Final paper/project due: July 24, 2012.
Book report 20%
Research paper/project 50%
NO LATE PAPERS, PROJECTS OR BOOK REVIEWS WILL BE ACCEPTED
*Note: D. Min. students need to contact the instructor for their assignments.
*Students must inform themselves about the definition of plagiarism and the sanction that will be applied to those who plagiarize, including by copying text from internet sites.
The following books must be purchased. Other readings (many articles) will be available in the library on the reserve shelf.
- A copy of a Qur’an translation. I recommend Muhammad Asad or Muhammad Abdul Haleem’s translation. If you know any Arabic, make sure you have the Arabic Qur’an handy as well.
- Khaled Abou El Fadl, Speaking in God’s name: Islamic law, authority and women (Oxford: Oneworld, 2001).
- Asma Barlas, Believing Women in Islam: Unreading patriarchal interpretations of the Qur’an (Austin: University of Texas Press, 2002).
Women for In-Class Presentations (confirm selection with instructor)
- Asma bint Talha the Successor (only Arabic sources available)
- Rabia al-Adawiyya of Basra
- Female hadith scholar, legal scholar or preacher (using the Arabic tabaqat works)
- Nana Asma’u of West Africa
- Fatima al-Yashrutiyya of Palestine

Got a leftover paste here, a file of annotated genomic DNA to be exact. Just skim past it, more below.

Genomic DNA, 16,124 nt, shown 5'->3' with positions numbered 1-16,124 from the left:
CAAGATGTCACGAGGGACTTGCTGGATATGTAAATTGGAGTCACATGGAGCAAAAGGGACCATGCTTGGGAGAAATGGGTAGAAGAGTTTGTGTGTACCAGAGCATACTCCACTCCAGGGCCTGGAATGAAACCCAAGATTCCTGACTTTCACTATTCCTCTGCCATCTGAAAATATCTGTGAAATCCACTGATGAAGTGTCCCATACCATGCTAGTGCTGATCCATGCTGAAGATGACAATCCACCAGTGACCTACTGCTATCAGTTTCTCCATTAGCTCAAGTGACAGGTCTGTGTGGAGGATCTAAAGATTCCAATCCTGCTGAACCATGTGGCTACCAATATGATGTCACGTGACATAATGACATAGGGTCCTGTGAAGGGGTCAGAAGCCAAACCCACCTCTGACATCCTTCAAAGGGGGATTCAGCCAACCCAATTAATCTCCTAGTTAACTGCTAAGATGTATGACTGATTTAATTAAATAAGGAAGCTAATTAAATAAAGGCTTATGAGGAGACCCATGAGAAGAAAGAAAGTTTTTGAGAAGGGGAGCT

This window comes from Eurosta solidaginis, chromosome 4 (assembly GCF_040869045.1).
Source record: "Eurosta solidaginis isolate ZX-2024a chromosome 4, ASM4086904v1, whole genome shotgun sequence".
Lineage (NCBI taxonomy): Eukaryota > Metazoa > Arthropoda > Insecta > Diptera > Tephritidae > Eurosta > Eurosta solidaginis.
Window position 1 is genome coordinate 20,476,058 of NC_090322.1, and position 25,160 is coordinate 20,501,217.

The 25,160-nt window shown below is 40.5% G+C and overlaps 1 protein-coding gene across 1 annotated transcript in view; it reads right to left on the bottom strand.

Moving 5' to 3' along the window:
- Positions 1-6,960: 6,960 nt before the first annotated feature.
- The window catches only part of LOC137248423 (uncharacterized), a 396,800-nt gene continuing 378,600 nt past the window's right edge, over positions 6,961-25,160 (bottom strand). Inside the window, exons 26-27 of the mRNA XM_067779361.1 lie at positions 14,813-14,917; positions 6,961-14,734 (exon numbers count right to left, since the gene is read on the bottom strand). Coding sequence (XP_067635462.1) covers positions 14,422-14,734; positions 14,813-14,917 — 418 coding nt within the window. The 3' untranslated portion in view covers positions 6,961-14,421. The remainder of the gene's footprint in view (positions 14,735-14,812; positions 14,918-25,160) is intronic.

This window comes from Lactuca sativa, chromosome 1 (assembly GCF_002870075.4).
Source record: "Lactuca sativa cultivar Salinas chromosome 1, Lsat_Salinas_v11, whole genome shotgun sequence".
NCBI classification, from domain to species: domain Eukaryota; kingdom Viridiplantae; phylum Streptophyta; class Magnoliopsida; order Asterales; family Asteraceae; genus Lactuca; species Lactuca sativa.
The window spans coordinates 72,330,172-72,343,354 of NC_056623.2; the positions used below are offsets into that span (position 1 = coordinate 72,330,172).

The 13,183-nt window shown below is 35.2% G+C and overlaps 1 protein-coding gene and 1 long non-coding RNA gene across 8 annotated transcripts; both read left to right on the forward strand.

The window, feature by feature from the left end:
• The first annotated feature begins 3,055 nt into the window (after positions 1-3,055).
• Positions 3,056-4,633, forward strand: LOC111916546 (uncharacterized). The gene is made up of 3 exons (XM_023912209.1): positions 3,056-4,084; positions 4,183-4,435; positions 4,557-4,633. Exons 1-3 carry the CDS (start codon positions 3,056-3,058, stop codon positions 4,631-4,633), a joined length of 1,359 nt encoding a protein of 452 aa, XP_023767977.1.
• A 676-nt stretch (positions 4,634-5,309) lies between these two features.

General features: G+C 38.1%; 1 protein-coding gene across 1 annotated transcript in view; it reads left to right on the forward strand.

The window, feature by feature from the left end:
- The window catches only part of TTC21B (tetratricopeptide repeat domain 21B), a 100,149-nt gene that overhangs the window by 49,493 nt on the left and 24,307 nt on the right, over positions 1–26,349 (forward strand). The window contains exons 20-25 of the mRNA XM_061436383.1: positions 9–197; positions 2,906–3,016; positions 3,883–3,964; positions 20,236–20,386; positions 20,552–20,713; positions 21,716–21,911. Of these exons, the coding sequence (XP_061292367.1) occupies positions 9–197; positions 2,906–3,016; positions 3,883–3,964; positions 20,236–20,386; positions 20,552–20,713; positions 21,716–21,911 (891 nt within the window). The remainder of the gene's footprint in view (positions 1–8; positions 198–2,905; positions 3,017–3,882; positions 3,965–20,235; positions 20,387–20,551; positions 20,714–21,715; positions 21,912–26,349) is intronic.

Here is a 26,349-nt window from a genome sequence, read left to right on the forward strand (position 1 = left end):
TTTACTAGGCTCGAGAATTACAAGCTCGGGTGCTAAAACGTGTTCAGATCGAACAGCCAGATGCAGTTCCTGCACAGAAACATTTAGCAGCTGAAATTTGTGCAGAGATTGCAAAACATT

- Zaynab al-Ghazali of Egypt
- Munira al-Qubaysi, religious leader of Syria
- Fatima Meer, activist of South Africa
- Mukhtar Mai, activist of Pakistan
- Amina Wadud, scholar of the USA
- Sharifa Ahmad Alkhateeb, activist of the USA
- Mohja Kahf, poet and author of USA and Syria
- Tawwakul Kirman, activist of Yemen
- Ayesha Iman, activist of Nigeria
- Amina Rasul-Bernardo, activist of the Philippines
Books for Review (check with instructor for final selection)
Abbas, Shemeem Burney. The Female Voice in Sufi Ritual: Devotional practices of Pakistan and India. Austin: University of Texas Press, 2002.
*Abbott, Nabia. Two Queens of Baghdad: mother and wife of Harun al-Rashid. University of Chicago Press, 1946.
‘Abd al-Halim Abu Shuqqah, Tahrir al-mar’a fi ‘asr al-risalah (Kuwait: Dar al-Qalam, 1990).
*Afsaruddin, Asma, ed. Hermeneutics and Honor: negotiating female “public” space in Islamic/ate societies. Cambridge, MA: Harvard University Press, 1999.
Ahmed, Leila. A Quiet Revolution: the Veil’s Resurgence from the Middle East to America. Yale University Press, 2011.
Ahmed, Leila. The Veil and the Male Elite: Historical Roots of a Modern Debate. Yale University Press, 1993.
Ali-Karamali, Sunbul. The Muslim Next Door: The Qur’an, the Media and that Veil Thing.
*As-Sulami, Abu ‘Abd Ar-Rahman. Early Sufi Women: dhikr an-niswa al-muta ‘abbidat as sufiyyat. Edited and translated with introduction and notes by Rkia Elaroui Cornell. Louisville, KY: Fons Vitae, 1999.
*Bullock, Katherine. Rethinking Muslim women and the veil : challenging historical & modern stereotypes. Herndon, VA: International Institute of Islamic Thought, 2002.
Eve and Adam: Jewish, Christian and Muslim Readings on Genesis and Gender. Eds. Kristen E. Kvam Linda Schearing and Valerie Ziegler. Bloomington, IN: Indiana University Press, 1999.